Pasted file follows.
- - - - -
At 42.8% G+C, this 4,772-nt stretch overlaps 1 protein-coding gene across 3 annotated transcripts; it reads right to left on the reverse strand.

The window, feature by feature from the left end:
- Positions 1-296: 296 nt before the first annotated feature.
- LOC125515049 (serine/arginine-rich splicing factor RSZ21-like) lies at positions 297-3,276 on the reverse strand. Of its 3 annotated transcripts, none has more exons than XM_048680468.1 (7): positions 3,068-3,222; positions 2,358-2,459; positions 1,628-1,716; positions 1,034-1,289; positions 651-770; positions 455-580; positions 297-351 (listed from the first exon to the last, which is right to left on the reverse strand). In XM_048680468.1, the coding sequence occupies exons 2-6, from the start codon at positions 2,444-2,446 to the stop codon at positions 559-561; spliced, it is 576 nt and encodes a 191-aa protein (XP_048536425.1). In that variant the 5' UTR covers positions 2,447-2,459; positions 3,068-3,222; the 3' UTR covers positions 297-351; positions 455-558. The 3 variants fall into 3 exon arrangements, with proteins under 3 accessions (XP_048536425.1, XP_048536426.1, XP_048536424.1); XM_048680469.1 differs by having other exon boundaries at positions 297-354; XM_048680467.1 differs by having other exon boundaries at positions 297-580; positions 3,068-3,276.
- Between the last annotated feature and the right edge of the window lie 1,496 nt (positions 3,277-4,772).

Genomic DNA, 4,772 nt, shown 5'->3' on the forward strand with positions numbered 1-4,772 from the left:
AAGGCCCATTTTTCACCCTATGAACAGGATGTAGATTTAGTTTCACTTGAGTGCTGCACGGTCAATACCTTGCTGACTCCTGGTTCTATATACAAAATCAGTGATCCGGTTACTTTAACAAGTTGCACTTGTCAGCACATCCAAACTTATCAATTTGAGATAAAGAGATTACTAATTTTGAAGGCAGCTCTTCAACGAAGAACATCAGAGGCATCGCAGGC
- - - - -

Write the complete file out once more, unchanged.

At 42.8% G+C, this 4,772-nt stretch overlaps 1 protein-coding gene across 3 annotated transcripts; it reads right to left on the reverse strand.

The window, feature by feature from the left end:
- Positions 1-296: 296 nt before the first annotated feature.
- LOC125515049 (serine/arginine-rich splicing factor RSZ21-like) lies at positions 297-3,276 on the reverse strand. Of its 3 annotated transcripts, none has more exons than XM_048680468.1 (7): positions 3,068-3,222; positions 2,358-2,459; positions 1,628-1,716; positions 1,034-1,289; positions 651-770; positions 455-580; positions 297-351 (listed from the first exon to the last, which is right to left on the reverse strand). In XM_048680468.1, the coding sequence occupies exons 2-6, from the start codon at positions 2,444-2,446 to the stop codon at positions 559-561; spliced, it is 576 nt and encodes a 191-aa protein (XP_048536425.1). In that variant the 5' UTR covers positions 2,447-2,459; positions 3,068-3,222; the 3' UTR covers positions 297-351; positions 455-558. The 3 variants fall into 3 exon arrangements, with proteins under 3 accessions (XP_048536425.1, XP_048536426.1, XP_048536424.1); XM_048680469.1 differs by having other exon boundaries at positions 297-354; XM_048680467.1 differs by having other exon boundaries at positions 297-580; positions 3,068-3,276.
- Between the last annotated feature and the right edge of the window lie 1,496 nt (positions 3,277-4,772).

Genomic DNA, 4,772 nt, shown 5'->3' on the forward strand with positions numbered 1-4,772 from the left:
AAGGCCCATTTTTCACCCTATGAACAGGATGTAGATTTAGTTTCACTTGAGTGCTGCACGGTCAATACCTTGCTGACTCCTGGTTCTATATACAAAATCAGTGATCCGGTTACTTTAACAAGTTGCACTTGTCAGCACATCCAAACTTATCAATTTGAGATAAAGAGATTACTAATTTTGAAGGCAGCTCTTCAACGAAGAACATCAGAGGCATCGCAGGC